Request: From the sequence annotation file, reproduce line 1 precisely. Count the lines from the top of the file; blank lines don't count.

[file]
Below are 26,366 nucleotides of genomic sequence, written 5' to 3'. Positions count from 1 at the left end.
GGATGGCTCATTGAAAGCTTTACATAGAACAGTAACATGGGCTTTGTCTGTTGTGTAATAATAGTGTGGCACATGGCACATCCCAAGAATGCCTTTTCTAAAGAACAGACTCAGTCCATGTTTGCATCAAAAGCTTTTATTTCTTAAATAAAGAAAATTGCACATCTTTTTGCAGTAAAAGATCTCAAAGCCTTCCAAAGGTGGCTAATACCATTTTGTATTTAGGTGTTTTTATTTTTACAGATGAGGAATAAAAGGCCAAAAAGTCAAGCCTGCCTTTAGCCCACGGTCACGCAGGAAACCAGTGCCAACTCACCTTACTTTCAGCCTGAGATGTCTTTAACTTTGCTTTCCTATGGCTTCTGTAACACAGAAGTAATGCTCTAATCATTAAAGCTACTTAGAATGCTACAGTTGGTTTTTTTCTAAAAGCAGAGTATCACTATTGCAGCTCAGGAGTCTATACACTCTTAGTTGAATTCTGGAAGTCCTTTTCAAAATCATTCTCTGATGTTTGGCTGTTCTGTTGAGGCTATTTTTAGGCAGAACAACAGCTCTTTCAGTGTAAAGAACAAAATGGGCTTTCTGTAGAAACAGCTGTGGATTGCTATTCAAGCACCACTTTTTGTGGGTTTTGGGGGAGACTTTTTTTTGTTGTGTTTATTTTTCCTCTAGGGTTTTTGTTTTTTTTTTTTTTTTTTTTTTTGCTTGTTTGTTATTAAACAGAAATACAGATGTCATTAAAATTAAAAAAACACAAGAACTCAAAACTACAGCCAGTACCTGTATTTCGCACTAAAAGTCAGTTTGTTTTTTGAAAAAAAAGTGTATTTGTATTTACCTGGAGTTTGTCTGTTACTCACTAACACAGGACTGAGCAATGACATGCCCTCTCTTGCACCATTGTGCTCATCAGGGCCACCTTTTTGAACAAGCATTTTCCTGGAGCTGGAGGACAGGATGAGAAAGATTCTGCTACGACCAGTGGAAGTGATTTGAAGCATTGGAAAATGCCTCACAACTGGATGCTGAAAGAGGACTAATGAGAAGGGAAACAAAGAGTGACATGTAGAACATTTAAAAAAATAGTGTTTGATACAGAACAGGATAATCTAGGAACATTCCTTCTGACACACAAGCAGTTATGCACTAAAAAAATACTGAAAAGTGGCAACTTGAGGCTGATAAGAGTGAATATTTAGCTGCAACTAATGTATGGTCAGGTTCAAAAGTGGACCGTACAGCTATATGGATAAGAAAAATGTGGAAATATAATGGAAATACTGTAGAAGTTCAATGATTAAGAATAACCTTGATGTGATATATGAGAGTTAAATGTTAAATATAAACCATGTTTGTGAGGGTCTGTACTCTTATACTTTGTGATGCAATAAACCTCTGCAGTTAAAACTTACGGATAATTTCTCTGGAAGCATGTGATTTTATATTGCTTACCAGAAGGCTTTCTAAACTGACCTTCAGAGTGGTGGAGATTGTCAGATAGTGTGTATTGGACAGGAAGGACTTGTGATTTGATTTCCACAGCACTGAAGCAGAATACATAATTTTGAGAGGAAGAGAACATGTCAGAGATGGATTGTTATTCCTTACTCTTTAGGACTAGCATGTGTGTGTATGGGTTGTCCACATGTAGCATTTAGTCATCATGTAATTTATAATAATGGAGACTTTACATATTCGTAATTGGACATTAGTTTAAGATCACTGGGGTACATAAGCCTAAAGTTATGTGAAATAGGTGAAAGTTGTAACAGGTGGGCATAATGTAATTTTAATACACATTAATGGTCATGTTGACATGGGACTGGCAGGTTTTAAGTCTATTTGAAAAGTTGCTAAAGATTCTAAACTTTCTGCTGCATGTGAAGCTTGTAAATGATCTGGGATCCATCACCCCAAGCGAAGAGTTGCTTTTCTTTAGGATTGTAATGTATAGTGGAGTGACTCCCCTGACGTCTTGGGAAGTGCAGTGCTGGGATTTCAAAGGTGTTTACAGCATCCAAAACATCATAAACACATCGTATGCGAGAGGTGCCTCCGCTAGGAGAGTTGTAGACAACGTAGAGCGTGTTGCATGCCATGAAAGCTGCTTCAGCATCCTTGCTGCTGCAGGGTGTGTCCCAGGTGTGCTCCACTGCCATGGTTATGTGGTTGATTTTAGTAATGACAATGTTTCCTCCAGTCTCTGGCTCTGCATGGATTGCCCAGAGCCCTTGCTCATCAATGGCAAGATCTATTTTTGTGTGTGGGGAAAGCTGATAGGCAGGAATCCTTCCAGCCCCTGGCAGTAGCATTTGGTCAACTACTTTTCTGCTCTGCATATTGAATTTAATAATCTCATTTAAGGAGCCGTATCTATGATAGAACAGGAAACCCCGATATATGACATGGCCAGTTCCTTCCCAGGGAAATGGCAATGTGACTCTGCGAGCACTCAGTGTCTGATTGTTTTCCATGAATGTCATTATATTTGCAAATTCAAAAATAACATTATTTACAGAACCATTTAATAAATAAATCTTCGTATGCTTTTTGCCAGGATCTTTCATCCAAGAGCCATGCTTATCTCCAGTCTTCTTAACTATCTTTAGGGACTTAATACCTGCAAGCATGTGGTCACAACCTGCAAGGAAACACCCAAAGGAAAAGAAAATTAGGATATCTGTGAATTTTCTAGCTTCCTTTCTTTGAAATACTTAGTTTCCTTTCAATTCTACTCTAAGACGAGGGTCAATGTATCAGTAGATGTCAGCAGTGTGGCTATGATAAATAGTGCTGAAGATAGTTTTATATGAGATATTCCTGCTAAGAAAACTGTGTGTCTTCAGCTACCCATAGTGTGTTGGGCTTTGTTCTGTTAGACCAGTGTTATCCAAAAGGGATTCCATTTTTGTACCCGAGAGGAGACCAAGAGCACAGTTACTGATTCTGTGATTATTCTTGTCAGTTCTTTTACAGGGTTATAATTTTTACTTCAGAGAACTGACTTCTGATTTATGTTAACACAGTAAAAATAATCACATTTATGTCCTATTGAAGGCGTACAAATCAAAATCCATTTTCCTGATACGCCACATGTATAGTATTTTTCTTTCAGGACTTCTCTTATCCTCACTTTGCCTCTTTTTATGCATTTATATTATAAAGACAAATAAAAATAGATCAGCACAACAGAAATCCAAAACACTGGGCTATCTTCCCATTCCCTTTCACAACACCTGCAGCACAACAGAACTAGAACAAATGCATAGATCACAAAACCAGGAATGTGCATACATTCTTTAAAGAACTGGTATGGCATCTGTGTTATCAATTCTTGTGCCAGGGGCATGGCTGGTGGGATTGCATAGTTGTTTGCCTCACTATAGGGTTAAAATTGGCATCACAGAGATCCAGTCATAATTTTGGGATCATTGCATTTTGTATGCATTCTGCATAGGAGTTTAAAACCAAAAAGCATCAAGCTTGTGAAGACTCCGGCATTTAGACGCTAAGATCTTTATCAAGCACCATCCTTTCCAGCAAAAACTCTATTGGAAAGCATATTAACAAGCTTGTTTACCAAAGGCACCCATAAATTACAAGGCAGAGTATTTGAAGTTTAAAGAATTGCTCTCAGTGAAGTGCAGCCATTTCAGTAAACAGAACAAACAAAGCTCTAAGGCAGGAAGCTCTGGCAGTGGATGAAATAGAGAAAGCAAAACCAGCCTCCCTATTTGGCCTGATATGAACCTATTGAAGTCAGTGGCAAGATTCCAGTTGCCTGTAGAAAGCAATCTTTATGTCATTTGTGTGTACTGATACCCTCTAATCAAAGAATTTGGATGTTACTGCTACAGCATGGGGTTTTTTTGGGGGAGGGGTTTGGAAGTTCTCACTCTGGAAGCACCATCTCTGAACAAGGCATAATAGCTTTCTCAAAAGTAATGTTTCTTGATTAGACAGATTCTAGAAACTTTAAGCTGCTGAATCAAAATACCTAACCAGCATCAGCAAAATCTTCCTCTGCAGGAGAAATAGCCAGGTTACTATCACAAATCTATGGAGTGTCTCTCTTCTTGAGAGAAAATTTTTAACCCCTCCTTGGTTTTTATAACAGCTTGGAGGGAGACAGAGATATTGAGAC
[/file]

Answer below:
Below are 26,366 nucleotides of genomic sequence, written 5' to 3'. Positions count from 1 at the left end.